SANTIAGO (Reuters) - Chile’s Senate overwhelmingly approved modifications to President Michelle Bachelet’s flagship tax reform late on Tuesday, sending it back to the lower house of Congress for discussion and bringing it one step closer to becoming law.
Last month, the Senate’s five-member Finance Committee introduced changes to the reform, including increasing corporate taxes to 27 percent by 2017 from the current 20 percent. In the bill as initially presented to Congress, corporate taxes were to increase to 25 percent.
“We’re moving towards a structural reform ... and we’ve done it with ample support, which precisely gives it stability and sustainability,” said Finance Minister Alberto Arenas.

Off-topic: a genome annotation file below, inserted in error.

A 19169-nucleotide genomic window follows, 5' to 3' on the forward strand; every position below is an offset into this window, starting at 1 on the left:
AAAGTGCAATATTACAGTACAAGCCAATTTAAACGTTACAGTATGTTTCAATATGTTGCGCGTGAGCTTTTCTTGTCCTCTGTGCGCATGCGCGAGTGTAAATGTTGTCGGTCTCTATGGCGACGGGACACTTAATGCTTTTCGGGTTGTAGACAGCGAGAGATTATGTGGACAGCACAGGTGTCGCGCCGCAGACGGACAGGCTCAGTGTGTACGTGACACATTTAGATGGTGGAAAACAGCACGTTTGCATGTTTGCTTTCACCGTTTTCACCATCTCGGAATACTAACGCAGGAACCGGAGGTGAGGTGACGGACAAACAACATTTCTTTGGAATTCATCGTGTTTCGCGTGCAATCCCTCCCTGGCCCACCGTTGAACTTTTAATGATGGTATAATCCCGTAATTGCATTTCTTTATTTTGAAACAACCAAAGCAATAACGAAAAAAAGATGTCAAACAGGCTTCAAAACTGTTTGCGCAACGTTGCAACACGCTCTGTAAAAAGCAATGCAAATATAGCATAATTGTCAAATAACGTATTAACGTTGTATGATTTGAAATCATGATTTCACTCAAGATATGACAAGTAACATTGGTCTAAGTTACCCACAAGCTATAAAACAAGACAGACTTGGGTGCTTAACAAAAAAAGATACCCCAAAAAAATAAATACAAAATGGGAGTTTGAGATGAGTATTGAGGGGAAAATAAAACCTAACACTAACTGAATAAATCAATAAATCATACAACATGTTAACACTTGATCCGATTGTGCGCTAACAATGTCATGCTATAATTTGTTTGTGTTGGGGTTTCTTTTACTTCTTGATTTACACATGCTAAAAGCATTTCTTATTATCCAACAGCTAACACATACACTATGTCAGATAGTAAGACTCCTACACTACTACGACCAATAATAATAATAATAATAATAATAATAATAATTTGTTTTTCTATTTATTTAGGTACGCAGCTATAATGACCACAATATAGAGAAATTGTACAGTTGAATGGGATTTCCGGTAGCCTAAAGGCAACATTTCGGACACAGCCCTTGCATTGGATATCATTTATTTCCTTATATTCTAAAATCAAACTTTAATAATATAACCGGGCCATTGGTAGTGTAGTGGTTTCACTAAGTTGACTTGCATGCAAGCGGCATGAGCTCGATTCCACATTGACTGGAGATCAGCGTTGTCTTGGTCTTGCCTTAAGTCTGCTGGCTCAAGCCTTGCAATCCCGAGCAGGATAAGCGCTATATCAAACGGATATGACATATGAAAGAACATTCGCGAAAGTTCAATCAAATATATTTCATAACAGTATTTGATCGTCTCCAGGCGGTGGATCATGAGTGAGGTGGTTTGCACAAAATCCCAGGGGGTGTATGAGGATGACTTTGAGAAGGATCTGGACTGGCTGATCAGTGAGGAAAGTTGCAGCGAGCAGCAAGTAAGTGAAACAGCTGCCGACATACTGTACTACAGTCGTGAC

With 33 votes in favour and one against, the Senate approved the changes. The bill will now head back to the Chamber of Deputies. If approved there with no new changes, it will be sent to Bachelet to be signed into law.
If new changes are introduced, it must then pass to another congressional committee for review.
The reform aims to boost tax revenue by around $8.3 billion, equivalent to nearly 3 percent of gross domestic product, to pay for an education overhaul and profound changes to Chile’s health care system.
Reporting by Anthony Esposito and Antonio de la Jara; Editing by Larry King